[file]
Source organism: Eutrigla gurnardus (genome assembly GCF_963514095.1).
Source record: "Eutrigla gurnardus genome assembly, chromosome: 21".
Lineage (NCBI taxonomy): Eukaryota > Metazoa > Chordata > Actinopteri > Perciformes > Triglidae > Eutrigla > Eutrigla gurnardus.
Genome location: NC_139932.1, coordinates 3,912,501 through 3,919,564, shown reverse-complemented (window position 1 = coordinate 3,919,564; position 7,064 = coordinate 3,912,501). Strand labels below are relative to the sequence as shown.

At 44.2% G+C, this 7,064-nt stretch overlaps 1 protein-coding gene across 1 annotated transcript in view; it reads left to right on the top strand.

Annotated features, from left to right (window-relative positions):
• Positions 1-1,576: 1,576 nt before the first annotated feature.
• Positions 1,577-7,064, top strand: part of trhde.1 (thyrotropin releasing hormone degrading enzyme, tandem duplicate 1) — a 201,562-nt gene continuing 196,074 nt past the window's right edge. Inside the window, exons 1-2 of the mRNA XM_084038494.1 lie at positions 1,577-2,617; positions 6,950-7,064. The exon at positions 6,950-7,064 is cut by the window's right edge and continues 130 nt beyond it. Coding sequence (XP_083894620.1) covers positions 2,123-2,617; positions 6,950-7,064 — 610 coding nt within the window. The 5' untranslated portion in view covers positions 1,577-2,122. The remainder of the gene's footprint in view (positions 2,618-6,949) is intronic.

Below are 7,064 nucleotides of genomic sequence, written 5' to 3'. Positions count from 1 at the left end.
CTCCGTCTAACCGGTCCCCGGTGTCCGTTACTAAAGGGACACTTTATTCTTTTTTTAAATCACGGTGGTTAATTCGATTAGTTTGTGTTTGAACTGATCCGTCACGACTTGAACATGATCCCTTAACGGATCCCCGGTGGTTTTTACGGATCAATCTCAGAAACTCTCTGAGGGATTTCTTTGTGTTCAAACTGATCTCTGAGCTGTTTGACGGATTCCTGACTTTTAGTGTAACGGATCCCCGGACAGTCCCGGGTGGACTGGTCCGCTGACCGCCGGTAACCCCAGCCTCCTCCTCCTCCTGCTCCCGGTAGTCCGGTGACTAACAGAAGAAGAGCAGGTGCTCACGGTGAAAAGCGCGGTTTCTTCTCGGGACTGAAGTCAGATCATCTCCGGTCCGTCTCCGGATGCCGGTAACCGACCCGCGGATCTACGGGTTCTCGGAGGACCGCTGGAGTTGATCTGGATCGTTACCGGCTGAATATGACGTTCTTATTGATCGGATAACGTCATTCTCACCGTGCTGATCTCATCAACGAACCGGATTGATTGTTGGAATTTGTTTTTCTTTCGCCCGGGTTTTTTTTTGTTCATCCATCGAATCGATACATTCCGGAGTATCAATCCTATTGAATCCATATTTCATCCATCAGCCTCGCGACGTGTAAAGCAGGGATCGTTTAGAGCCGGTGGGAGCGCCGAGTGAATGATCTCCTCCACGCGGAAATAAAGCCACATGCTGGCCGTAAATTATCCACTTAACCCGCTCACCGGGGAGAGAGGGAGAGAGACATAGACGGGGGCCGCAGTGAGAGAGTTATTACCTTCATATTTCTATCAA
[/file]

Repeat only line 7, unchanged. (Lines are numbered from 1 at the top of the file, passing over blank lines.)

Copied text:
• Positions 1-1,576: 1,576 nt before the first annotated feature.